Bishop Manhanga added the meeting afforded the Church an opportunity to become a part of the national and international bridge-building agenda.
Reverend Obadiah Msindo, who has himself been labelled a Zanu-PF apologist added to this saying: “The role of the Church in the nation building agenda is to encourage unity and foster development. It should not matter which political party one supports but we all have a duty to do the best we can to improve Zimbabwe’s situation.
“The Church should not act like a political party but a partner in the framework of national development. To this end, the National Day of Prayer should be about asking for forgiveness for past sins for all parties, especially those that prayed for our suffering.”
The Evangelical Fellowship of Zimbabwe (EFZ) and the Zimbabwe Council of Churches (ZCC) had indicated that they would be meeting the MDC pro-Senate leadership.
Tellingly, the two representative bodies had made it clear that they would urge the opposition to halt all calls for sanctions on Zimbabwe and in fact implore them to talk to the European Union, the United States, Australia and New Zealand to lift the illegal sanctions regime slapped on the country.
University of Zimbabwe academic Nedson Pophiwa said the move by the Churches was laudable and the fact that President Mugabe had “demonstrated humility in accepting that cooperation with diverse groupings and divine intervention were needed” set the tone for recovery through constructive engagement.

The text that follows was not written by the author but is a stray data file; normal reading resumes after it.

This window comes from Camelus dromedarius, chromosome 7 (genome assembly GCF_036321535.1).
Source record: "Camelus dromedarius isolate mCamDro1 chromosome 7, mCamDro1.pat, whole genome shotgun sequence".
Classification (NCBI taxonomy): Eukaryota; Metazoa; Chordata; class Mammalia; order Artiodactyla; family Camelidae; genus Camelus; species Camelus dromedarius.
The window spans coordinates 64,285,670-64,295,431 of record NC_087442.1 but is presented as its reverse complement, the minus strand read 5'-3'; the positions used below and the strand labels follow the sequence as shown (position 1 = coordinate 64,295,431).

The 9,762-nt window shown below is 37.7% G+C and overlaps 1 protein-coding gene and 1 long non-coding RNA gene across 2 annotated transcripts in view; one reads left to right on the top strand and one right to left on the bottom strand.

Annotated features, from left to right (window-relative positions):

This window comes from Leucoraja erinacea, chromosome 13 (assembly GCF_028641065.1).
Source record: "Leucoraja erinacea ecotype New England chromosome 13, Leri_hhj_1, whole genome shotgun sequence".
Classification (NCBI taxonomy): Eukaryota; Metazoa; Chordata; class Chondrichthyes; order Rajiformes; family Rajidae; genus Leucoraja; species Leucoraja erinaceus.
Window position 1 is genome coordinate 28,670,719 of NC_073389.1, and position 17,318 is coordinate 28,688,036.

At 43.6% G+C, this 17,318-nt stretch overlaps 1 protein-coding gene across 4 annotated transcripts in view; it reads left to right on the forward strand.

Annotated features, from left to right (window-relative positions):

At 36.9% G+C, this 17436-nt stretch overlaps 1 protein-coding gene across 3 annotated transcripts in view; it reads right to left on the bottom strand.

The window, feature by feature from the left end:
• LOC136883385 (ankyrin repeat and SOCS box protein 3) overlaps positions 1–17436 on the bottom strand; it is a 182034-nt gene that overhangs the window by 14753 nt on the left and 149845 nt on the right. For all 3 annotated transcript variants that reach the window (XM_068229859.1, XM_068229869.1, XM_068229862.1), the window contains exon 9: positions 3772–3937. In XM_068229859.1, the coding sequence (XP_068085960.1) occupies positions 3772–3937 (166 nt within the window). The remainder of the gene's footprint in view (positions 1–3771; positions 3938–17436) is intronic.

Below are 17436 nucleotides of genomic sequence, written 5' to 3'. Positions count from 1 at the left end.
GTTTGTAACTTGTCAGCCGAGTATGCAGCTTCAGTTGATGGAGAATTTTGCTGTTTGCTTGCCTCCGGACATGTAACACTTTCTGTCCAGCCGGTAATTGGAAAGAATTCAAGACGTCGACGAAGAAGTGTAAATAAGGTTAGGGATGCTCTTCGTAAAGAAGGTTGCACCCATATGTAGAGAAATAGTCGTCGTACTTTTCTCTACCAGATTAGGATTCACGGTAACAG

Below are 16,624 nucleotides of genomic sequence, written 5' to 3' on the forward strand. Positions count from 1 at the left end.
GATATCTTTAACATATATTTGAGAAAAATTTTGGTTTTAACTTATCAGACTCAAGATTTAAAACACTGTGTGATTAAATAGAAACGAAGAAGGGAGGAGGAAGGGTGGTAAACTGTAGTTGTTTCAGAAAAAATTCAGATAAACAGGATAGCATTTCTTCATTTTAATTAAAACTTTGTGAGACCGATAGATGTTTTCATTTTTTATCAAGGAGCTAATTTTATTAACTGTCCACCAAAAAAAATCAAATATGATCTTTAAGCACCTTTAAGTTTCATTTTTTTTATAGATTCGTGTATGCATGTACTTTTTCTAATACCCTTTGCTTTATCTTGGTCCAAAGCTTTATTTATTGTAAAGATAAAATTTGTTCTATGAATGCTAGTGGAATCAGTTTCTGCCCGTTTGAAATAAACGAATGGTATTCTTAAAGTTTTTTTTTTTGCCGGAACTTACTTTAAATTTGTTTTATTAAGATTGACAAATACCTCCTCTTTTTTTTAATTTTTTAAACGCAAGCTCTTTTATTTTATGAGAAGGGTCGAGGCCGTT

He, however, noted that it was strange that there were people who panicked whenever the government made overtures to groups formerly thought to be anti-establishment, saying: “It is amazing that there are people who appear to panic whenever sincere offers of partnership in the nation building agenda are extended to government by local and foreign groups.
“These people who say the Church leaders who have pledged to help build Zimbabwe have been bribed or that they are sell-outs are the real sell-outs. They are more interested in seeing Zimbabwe becoming more and more isolated than in ameliorating the economic and social situation prevailing in the country.”
Pophiwa added that Zimbabwe had seen a “proliferation of individuals and organisations that prayed for the country’s continued suffering as they benefited from this” and they hoped that their destabilisation efforts would be well-rewarded if the political party of their choice got into power.
Bodies such as the ZCC can be powerful political forces whenever they choose to and this is best seen in the role this organisation played in Zimbabwe’s constitutional reform lobby a few years ago.
The ZCC basically brought the issue of reform onto the public agenda and the National Constitutional Assembly (NCA) is essentially a by-product of the Church body’s political lobbying.
However, the ZCC pulled out when it realised that the Constitutional reform lobby had assumed negative regime change undertones.
It is to this end that observers foresee great things coming from a Church-State partnership for national development.